The flight test aircraft, dubbed “Excalibur”, will be used to perform sensor fusion, autonomous operations, communications and provide a “real world” platform for an aircraft that is being developed extensively through the use of technology. digital engineering, according to a press release.
The “flying lab” is being considered for later stages of the program, he said.
Holmes said real-world testing on the plane would be essential.
“When we look at sensors, it’s important to test them in a representative environment. They will often perform well on the test bench and in the labs, but when you place them in the real environment – it clutters the real. [electronic warfare] environment – it is much more difficult.
A member of the audience asked Holmes about the possible sacrifices the Tempest might make to become stealthy. Was there a desire to achieve higher aircraft performance than the Typhoon or would some performance be sacrificed for stealth, which was the case with the F-35?
Information will be the key to victory and defeat in future wars, he said.
“And so our goal is absolutely to make sure that the architecture of the sensors and information is correct. And we could, if necessary, modify other capacities for that, ”he said, adding that he did not want to go into details in public.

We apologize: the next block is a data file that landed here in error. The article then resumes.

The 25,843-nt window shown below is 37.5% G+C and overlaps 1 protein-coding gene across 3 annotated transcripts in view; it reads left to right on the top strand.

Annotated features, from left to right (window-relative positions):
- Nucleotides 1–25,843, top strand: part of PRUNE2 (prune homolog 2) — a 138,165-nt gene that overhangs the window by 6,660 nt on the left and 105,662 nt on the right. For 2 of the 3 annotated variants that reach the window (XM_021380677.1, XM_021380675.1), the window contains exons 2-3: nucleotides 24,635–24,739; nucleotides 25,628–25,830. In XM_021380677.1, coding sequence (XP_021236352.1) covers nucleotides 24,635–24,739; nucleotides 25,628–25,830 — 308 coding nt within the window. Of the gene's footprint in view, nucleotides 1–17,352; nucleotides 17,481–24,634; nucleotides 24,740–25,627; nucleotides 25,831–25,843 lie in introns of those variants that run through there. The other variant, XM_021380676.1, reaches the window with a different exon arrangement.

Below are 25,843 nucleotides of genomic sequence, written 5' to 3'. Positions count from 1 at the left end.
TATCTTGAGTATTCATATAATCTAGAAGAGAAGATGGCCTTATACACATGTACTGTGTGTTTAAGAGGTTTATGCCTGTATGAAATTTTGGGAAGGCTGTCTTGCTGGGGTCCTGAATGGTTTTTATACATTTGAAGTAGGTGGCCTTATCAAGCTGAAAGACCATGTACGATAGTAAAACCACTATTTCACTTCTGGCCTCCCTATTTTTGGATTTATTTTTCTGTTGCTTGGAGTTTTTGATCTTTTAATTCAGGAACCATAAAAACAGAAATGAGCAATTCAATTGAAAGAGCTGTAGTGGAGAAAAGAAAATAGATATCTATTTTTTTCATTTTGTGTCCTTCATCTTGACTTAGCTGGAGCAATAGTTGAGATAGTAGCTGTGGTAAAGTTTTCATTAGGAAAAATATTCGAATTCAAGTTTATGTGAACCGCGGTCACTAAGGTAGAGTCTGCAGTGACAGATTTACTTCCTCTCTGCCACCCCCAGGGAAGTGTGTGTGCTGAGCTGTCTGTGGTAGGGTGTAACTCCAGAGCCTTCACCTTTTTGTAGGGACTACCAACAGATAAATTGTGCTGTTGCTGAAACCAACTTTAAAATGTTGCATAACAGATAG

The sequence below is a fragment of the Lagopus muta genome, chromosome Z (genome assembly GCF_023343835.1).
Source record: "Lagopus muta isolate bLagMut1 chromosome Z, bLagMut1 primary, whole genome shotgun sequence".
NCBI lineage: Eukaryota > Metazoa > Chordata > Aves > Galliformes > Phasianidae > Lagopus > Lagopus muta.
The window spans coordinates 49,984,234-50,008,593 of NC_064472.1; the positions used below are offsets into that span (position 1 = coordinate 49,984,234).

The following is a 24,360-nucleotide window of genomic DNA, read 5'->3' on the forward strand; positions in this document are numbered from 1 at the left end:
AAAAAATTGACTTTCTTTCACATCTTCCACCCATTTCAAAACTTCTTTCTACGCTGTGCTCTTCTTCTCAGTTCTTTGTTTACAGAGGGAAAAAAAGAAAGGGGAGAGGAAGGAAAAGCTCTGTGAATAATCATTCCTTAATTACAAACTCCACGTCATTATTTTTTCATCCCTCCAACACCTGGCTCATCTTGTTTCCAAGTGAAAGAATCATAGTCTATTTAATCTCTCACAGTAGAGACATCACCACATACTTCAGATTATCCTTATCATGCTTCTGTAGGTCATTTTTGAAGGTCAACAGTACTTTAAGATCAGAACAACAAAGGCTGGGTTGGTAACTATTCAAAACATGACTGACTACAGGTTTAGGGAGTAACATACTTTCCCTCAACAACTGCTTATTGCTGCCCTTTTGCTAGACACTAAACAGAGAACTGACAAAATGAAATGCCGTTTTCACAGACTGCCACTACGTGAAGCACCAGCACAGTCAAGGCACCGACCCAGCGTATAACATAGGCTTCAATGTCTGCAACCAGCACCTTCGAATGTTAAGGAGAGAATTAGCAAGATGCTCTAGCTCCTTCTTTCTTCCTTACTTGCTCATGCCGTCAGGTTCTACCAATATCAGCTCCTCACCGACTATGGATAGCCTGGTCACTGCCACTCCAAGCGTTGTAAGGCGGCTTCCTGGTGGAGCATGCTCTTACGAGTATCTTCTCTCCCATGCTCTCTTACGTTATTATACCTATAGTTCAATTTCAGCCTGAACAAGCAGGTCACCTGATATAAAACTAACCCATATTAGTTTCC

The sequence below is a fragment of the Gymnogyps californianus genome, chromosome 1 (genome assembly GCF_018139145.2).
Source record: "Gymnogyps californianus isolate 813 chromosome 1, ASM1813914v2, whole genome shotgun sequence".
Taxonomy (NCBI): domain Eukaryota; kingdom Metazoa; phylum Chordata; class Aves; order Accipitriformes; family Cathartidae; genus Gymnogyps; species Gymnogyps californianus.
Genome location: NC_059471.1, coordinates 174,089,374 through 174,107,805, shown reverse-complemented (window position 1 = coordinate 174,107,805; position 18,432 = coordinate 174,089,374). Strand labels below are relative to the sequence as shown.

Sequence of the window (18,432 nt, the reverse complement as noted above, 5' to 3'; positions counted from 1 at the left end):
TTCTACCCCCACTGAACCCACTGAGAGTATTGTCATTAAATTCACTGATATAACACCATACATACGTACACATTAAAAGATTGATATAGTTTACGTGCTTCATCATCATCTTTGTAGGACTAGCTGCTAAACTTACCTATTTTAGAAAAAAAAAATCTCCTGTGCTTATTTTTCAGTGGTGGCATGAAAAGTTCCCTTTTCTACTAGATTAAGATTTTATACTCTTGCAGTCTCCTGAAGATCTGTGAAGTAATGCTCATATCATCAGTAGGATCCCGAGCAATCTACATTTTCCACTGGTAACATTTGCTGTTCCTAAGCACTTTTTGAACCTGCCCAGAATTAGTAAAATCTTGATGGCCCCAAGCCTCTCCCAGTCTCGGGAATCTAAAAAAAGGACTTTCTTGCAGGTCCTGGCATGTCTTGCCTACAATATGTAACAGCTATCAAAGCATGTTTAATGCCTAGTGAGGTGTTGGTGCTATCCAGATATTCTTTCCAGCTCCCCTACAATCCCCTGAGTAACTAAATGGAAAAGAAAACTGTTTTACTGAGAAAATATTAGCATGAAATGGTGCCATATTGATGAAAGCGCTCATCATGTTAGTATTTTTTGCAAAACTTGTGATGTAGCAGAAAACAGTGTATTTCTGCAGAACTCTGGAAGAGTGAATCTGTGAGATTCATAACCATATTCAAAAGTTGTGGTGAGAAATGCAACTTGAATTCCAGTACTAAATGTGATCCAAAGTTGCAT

“But we understand what’s important to us,” he said.
Richard Berthon, Director of Future Air Combat at the UK Ministry of Defense, said: “The UK and our international partners are stepping up towards a very dynamic agenda.
A “digital revolution” could spark skepticism, he said.
“Anything with the word ‘revolution’ in it and you should probably be wary and skeptical if they mean anything new rather than just business as usual. But I sincerely believe that we all have something revolutionary, on many different levels, ”he said.
The subjects: Air Power, Global Defense Market, International